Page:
Codonanthe diseases, pests & problems

Problems with codonanthe

Codonanthe is a trailing suspension houseplant that only rarely has problems. Here are a few of the most common issues you’ll have when caring for Codonanthe.

The most common (though still hard to find) Codonanthe species are C. crassifolia and C. deviosana (which has 2 famous cultivars: ‘Pink’ and ‘Paula’. Similar problems affect both of these species.

→ Similar problems, similar solutions: issues with hanging Stephanotis

Dry edges on Codonanthe plant

This is a case of “dry air”. The stem can’t pump water to the leaves fast enough to counter transpiration in dry air.

  • Mist the plant often with a hand spray
  • Try to grow other plants nearby to create a “air moisture oasis”.
  • Set a mini-fountain in the vicinity.
  • Another way is to simply a put the pot atop a tray with wet clay pebbles. Water will evaporate, raising air moisture.

Codonanthe turning yellow and flimsy

Leaves sick codonantheThis is the sign of impending root rot. Stop watering immediately and wait for the clump to dry up almost entirely.

  • When soil feels dusty right to the center, water again but only a small amount.
  • Make sure you let the soil dry up before watering every time.

You can also take a drastic course and rinse everything out: soil, rotten root parts, etc. Let it dry out for at least two days and then repot in fresh soil or orchid mix.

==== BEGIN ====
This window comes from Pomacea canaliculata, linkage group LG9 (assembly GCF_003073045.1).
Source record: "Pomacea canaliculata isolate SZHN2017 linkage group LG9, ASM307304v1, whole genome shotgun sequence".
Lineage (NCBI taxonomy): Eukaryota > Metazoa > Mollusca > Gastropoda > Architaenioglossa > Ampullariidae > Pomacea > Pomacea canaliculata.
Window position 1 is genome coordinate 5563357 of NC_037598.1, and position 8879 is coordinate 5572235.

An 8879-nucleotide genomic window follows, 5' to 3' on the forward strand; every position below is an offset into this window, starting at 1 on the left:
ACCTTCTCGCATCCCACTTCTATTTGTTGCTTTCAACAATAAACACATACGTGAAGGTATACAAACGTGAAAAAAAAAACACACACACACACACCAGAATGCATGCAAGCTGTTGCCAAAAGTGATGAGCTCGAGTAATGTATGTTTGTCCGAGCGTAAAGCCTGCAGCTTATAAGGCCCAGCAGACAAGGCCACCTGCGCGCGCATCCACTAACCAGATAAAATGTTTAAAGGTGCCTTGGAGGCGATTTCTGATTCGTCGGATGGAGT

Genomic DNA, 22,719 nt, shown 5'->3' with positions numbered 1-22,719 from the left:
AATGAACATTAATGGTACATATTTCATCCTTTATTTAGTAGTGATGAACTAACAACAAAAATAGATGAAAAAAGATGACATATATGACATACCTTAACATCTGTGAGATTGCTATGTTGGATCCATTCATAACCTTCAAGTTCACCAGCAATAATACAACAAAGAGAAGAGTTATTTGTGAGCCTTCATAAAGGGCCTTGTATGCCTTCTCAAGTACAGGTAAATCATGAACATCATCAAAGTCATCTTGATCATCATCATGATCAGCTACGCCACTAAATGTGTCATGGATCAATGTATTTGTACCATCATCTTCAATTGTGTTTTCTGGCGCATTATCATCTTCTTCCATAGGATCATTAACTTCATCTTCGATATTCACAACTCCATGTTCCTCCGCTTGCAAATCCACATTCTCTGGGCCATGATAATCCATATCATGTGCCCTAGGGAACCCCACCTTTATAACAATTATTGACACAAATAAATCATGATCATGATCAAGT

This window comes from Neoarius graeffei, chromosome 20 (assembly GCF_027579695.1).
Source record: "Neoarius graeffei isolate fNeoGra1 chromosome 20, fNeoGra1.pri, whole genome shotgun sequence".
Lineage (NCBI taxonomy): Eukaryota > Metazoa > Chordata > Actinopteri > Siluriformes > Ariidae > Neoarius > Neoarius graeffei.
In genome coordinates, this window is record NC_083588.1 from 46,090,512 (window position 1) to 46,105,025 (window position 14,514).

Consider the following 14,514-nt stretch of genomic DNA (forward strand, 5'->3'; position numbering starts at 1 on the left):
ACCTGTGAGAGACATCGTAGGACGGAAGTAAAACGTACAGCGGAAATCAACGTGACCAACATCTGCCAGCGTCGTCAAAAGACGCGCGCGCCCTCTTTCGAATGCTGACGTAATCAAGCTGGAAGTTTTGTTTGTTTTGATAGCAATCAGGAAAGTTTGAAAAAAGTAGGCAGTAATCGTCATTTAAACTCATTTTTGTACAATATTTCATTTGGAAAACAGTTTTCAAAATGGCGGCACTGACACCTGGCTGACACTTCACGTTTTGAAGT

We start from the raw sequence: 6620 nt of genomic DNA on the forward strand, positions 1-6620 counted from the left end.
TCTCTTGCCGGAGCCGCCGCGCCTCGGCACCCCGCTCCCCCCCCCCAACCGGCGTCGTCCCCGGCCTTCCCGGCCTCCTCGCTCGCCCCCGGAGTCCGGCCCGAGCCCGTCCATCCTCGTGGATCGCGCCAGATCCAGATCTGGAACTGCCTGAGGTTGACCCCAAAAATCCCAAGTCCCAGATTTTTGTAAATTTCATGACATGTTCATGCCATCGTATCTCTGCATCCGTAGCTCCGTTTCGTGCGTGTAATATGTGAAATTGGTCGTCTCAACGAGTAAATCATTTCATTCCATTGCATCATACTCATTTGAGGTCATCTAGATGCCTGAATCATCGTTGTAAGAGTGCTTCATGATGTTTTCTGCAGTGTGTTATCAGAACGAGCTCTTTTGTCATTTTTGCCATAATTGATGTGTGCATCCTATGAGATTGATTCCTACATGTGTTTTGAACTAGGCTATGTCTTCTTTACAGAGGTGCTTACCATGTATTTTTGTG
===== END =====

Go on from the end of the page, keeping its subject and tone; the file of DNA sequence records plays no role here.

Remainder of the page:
Common pests on Codonanthe

  • White sticky blobs at leaf joints – mealybugs, a particular type of scale insect
  • Sticky glossy substance on leaves, leaves curling upaphids, which are relatively easy to deal with
  • Leaves seem dusty and start turning yellowred spider mite is what you’re up against

Leaves and fruits have tiny velvety hairs all about that help it fend off other pests, for example thrips.

Codonanthe leaves forming drops at the tip

Occasionally, especially the plant is watered at night, drops of fluid will appear along the edges of Codonanthe leaves.

  • This is a perfectly harmless process called “guttation“.
  • It is how the plant expels excess water during the night when roots are too wet.
  • In the case of this ant-attracting plant, this phenomenon doubles as a “food source” for ants.
  • If it happens repeatedly, try watering in the mornings instead.

→ Read also: how to care for Codonanthe

Images: CC BY-NC 4.0: Karina Avila, Dhébora Cardo